The Nature and Justification of Algorithmic Power
Algorithmic intermediaries increasingly mediate and govern our social relations, across commerce, politics, and sociality more broadly. In doing so, they exercise a distinct kind of intermediary power: they exercise power over us; they shape power relations between us; and they shape the social structures that those social relations constitute. Sometimes, when new or intensified forms of power emerge, our task is simply to eliminate them—to re-establish our independence from domination. But algorithmic intermediaries can enable new kinds of human flourishing, and could support transformative change to ossified social structures that are otherwise resistant to progress. Our task, then, is to understand and diagnose algorithmic power, and determine whether and how it can be justified. This paper uses political philosophy to advance that project—and uses algorithmic intermediary power to advance political philosophy. It offers an empirically-grounded theory of algorithmic power, then sets out the conditions for its justification, paying particular attention to the conditions under which private algorithmic power either can, or must not, be tolerated.
About the speaker
Seth Lazar is a Professor in the School of Philosophy at the ANU, a Distinguished Research Fellow of the University of Oxford Institute for Ethics in AI, and General Co-Chair for the ACM Fairness, Accountability, and Transparency conference 2022. He directs a Templeton World Charity Foundation project on ‘Moral Skill and Artificial Intelligence’, an Australian Research Council (ARC) Discovery Project on Ethics and Risk, and, in 2022, will begin ARC Future Fellowship on ‘Automatic Authorities: Charting a Course for Legitimate AI’. He is a member of a study committee of the US National Academies of Science, Engineering and Medicine, reporting to the US Congress on the ethics and governance of responsible computing research, and in 2022, he will give the Tanner Lecture on AI and Human Values at Stanford University. He writes on topics in political philosophy, and normative and applied ethics, with a focus on the morality, law and politics of data and AI.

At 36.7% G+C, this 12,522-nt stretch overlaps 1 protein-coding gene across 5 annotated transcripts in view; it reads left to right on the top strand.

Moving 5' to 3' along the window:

The Mala and Solomon Kamm Lecture in Ethics is supported by Frances M. Kamm, the Henry Rutgers University Professor of Philosophy and Distinguished Professor of Philosophy at Rutgers University, and important long-term member of the Center for Ethics Community. Professor Kamm named the series in honor of her parents, Mala and Solomon Kamm, who survived internment at Auschwitz in World War II. The Kamms were dedicated to education, justice, and ethics throughout their lives, and we are pleased to honor their memory with this series. The Mala and Solomon Kamm Lecture in Ethics will be given by a leading philosopher to maintain the Center’s commitment to our disciplinary roots.